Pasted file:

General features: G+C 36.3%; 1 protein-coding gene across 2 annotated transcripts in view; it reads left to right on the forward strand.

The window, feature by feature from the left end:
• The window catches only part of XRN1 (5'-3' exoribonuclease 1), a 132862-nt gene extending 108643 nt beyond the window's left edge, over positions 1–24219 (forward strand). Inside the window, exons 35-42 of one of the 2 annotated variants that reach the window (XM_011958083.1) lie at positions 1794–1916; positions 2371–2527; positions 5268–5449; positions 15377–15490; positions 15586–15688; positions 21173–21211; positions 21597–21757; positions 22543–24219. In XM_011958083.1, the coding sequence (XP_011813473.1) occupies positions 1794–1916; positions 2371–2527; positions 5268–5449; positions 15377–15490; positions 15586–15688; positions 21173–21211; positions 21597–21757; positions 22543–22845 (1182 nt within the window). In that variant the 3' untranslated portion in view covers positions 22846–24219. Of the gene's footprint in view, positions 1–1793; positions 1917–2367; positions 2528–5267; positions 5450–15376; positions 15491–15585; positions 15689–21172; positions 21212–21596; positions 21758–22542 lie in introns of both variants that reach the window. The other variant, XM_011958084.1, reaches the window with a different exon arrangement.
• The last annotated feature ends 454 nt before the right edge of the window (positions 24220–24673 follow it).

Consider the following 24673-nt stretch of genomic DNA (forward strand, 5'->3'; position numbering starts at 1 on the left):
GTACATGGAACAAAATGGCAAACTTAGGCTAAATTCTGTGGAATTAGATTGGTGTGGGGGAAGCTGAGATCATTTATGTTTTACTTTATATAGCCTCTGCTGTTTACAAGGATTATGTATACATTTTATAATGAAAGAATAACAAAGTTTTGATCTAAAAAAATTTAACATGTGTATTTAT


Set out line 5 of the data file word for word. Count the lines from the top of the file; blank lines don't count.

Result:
Consider the following 24673-nt stretch of genomic DNA (forward strand, 5'->3'; position numbering starts at 1 on the left):